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Eastern Encounters pattern
Eastern Encounters

Drawn from the Royal Library's collection of South Asian books and manuscripts

CAT. NO. 33

Prince Awrangzeb facing a maddened elephant named Sudhakar (7 June 1633)

Mughal, <i>c</i>.1635

Fol. 134r from a manuscript of the Padshahnama (see cat. no. 26) Painting in opaque watercolour including gold and silver metallic paints with decorative incising on paper; set into margins of gold metallic paint on paper with black ink seal impression | 36.8 × 58.2 cm (folio); 24.6 × 40.2 cm (image) | RCIN

The only landscape-format painting in the Padshahnama manuscript, this image symbolises the strength and vigour of the Mughal dynasty as Shah-Jahan observes his son Aurangzeb thrust a spear into the trunk of a charging elephant. In recognition of his bravery, which in the text is linked to the Emperor’s own display of prowess when he killed a lion as a prince, Shah-Jahan awarded Aurangzeb the title bahadur (‘champion’).[125] The Emperor beholds the scene from his piebald horse on the left, flanked by the imperial insignia of the parasol and sunshade. Aurangzeb and Sudakar the elephant take centre stage, eyes locked, as the Prince deals his blow.[126]

According to the text, the event took place along the wide banks of the River Jumna at Agra on 7 June 1633, when the water level was at its lowest before the monsoon rains.[127] The Emperor watched fights between war elephants on most days, a pastime which, like hunting lions, was an imperial privilege. On this occasion, Shah-Jahan and his sons watched the fight from the haveli (mansion) to the north of the fort in which he had lived as a prince and later gave to Aurangzeb. As customary, the two imperial elephants were intoxicated before being brought together to fight. During the contest they moved out of view back towards the fort, and the Emperor ordered that horses be fetched so that he and the Princes could continue to follow the action. When they got near, the elephant named Sudakar ‘made mighty charges and violent motions’ and ran in the direction of Prince Aurangzeb.[128] In the painting, Sudakar’s mahut has dropped a log at the end of a long chain tied to the elephant’s foot designed to make the beast trip, but without effect.[129] Aurangzeb stood his ground, firmly clenching his reins, as the elephant came near and, according to the text, thrust a spear into the animal’s forehead. The painting truthfully shows blood leaking from the elephant’s forehead but depicts, perhaps fictitiously, the Prince spearing its trunk so that the animal and Aurangzeb are shown with their eyes level.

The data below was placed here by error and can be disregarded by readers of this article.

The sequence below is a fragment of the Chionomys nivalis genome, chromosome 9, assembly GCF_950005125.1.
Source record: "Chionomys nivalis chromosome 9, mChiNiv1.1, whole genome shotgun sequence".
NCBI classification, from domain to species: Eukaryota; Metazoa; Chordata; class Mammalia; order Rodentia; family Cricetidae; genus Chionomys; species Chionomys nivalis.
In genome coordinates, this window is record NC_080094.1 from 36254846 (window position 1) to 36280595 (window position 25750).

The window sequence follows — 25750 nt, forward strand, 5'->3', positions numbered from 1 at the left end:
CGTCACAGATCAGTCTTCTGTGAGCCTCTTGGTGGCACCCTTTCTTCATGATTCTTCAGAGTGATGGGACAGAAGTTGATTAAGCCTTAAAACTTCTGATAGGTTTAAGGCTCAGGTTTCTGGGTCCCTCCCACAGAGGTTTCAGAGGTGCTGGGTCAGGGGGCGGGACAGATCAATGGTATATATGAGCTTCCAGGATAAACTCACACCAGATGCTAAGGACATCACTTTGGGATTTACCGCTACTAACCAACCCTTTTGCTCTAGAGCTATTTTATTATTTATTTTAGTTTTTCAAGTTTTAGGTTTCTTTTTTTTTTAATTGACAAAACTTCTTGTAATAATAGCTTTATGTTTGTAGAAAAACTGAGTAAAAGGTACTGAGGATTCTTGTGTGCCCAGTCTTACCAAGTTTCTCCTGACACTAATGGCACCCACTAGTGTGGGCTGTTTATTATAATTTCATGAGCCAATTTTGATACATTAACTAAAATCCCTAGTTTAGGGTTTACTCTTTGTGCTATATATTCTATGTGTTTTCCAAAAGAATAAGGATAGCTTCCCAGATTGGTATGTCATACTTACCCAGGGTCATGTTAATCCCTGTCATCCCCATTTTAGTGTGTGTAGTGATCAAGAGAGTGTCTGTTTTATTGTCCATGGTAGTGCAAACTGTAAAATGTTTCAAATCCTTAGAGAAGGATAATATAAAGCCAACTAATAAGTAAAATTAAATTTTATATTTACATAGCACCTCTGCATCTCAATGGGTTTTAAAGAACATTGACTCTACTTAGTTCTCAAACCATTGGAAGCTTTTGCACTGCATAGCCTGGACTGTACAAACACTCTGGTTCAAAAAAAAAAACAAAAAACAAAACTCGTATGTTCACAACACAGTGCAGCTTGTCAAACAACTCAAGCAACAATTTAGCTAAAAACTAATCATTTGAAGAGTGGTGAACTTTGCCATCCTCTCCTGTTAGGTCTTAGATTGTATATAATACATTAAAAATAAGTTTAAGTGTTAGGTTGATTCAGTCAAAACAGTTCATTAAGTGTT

As suggested on the right of the painting, the discharge of fireworks to drive the elephants back created a smoke so dense that it was almost impossible for the foot soldiers to see, which is why two in the central group have tripped over.[130] Just above Aurangzeb, Prince Shah-Shuja gallops to his brother’s aid but his horse spooks at a firework. Both he and Aurangzeb fell from their saddles but were pulled from harm’s way by Mirza Rajah Jai Singh I of Amber, shown here lance in hand at the lower right corner.

Attributed to the artist Govardhan (see cat. no. 22), this is the least colourful painting in the manuscript and one of the very few to depict shadows, the single light source apparently  the Emperor’s gleaming aureole. The artist also uses colour perspective to separate the fore-, middle- and backgrounds, the blue tinge of the distant garden pavilions almost fading into the horizon.[131] In striking contrast to the bold depiction of the key figures, the almost ghostly foot soldiers dressed in white are barely visible through the smoky fireworks, a wonderful play of illusionism which heightens the sense of confusion on the ground while the mounted members of the imperial family appear resolute and steadfast. 

  • [125] See painting on fol. 135, RCIN; Shah-Jahan Nama, p. 148.

    [126] For a drawing of this see Sotheby’s, 11 April 1988, lot 16. For other paintings of the same episode see Fitzwilliam Museum, Cambridge (Fraser 2017, pp. 56–7) and Baroda Museum, Vadodara (Gangoly 1961, pl. III).

    [127] Ebba Koch has identified the area in the background as the Moti Bagh containing the garden pavilion known as the Moti Mahal (‘Pearl Palace’) built by Nur Jahan. The building on the far right is probably the haveli of Azam Khan. See Koch 2006, p. 54.

    [128] Padshahnama, translated by Wheeler Thackston in Koch 1997, p. 72.

    [129] Koch 1997, p. 186.

    [130] Shah-Jahan Nama, p. 96.

    [131] See Koch 1997, p. 186. 

  • Bibliographic reference(s)

    Beach and Koch 1997, pp. 72–3, 185–7

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